A City Shaped by Fire and Ice

by Coggin Heeringa

Fire & Ice is more than a catchy name for a Sturgeon Bay festival. The name also evokes history because through the years, the city has repeatedly been changed by fire and ice.

A case in point is an area on Sturgeon Bay’s west side, originally known as Bay View. This residential neighborhood with its spectacular views and charming Otumba Park is still called Bay View by some, but few know that before its annexation to Sturgeon Bay, Bay View was a bustling industrial village. The industry was ice harvesting.

Before the advent of refrigeration, ice was a valuable commodity, and harvesting, storing and shipping blocks of ice was big business – by 1880-90 standards, anyway – in Sturgeon Bay.

Demand was great. Chicago (which disposed of its raw sewage in the Chicago River and Lake Michigan) could consume as much unpolluted ice for meat packing and home use (in iceboxes) as Door County could provide. Milwaukee also desperately needed clean ice for its breweries.

As many as 700 Door County men – mostly local farmers – sawed and extracted acres and acres of large blocks of ice every winter and stored them in icehouses. Readily available sawdust (Sturgeon Bay had three large sawmills) was piled between ice layers for insulation. During the summer, ice was carried by boat to the cities, which could be dicey.

In his book Discovering Door County’s Past, author Marvin Lotz explained, “One of the risks involving shipping was keeping the ice on board in rough seas. There were a number of incidents when a substantial part of the cargo slid overboard and was lost.” He continued, “Harvesting brought dangers to people that skated or walked on the ice. Cutting was made illegal on specified areas of the Bay.”

Apparently cutters had to leave an ice bridge between the town of Sawyer (the west side) and the town of Sturgeon Bay (the east side) so that Northern Door would not be cut off from the rest of the world. Six or seven ice companies operated out of Sturgeon Bay, and during cold winters, ice harvesting was profitable.

To cash in on some of that potential, the Hammond Ice Company decided in 1890 to construct a huge icehouse complex in Bay View. Apparently, these outsiders (Chicagoans! or, it has been suggested, perhaps a syndicate in London) wanted some concessions, as reported in one of several Sturgeon Bay newspapers. 

The Democrat wrote that “some of our business men are taking steps to inaugurate a more liberal policy toward the ice companies in the matter of taxation. These companies are spending many thousands of dollars among our people, and at a time when that money is most needed. Not only are citizens of this village benefited, but farmers from the surrounding country find remunerative employment for themselves and teams. In the erection of ice houses, every man who can drive a nail straight receives at least two dollars a day … It is poor economy therefore to ‘kill the goose that lays the golden eggs’ by so heavily taxing the companies that they are driven from us.”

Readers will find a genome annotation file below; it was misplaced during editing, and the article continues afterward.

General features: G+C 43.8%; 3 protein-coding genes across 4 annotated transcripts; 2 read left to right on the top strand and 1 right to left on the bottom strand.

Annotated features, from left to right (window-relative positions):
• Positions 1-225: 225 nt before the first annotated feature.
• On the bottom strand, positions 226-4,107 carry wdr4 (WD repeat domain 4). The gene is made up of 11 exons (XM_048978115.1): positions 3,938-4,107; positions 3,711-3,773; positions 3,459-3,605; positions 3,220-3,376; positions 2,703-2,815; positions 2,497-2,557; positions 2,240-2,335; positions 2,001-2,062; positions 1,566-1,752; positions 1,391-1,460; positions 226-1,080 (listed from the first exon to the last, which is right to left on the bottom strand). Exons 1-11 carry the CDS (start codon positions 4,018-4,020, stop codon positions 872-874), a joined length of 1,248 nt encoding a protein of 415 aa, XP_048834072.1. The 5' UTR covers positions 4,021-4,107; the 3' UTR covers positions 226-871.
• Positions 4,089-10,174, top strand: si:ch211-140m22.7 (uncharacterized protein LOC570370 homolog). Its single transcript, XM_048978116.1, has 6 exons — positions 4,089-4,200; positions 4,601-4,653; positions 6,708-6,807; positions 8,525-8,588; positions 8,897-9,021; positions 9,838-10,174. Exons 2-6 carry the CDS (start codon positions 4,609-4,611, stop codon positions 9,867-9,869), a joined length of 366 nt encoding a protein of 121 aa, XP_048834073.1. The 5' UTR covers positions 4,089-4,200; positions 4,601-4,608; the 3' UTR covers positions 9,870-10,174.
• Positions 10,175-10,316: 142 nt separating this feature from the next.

Some deal must have been struck, because in 1890, construction began. The Hammond Ice Company built a complex of 15 icehouses, each measuring 175 feet by 30 feet and 28 feet high. Ice was loaded by a steam engine and an “endless chain” – an elevator that carried the ice up at the rate of 28 cakes per minute.

Another newspaper, The Independent, reported on Feb. 2, 1890, that “their improved process of conveying the ice up the slide enables them to store about 2,000 tons per day.”

Hammond seems to have shipped ice for only one season. By the next year, newspaper references sort of evaporated, not unlike the industry itself. Railroad transportation was becoming more efficient because the tracks could go directly into the meat-packing plants, and “modern” refrigeration processes were being developed. Ice harvesting slowed to a trickle, and records indicate that the enormous Hammond icehouses were sold in 1894.

Steven Rice, the Door County Historical Museum’s museum and archives manager, discovered that “the icehouses burned in 1895, possibly as an insurance scam, and the taxes on the property went unpaid for five years afterward. The site was redeveloped into the current residential area in the early 1900s. What became of Hammond is anyone’s guess. They likely either folded, or were bought out by the Knickerbocker Ice Trust (the regional monopoly at the time) around or before 1898. All in all, a pretty shady operation that is highly representative of the ice industry of that era.”

Ice harvesting for home use continued through the middle of the 20th century because it was a long time before many residences in the county had electric refrigerators. Many homes even had their own icehouse, some of which are still standing. But ice harvesting as big business in Door County was over.

Both fire and ice shaped Bay View. Had the icehouses not burned down, would this prime real estate have become a shipyard or factory? Would there have been an Otumba Park? Would Woolly, the woolly mammoth statue, be watching over the winter fleet? That all remains a matter of speculation, but we know with certainty that the ice industry melted away, leaving not a trace.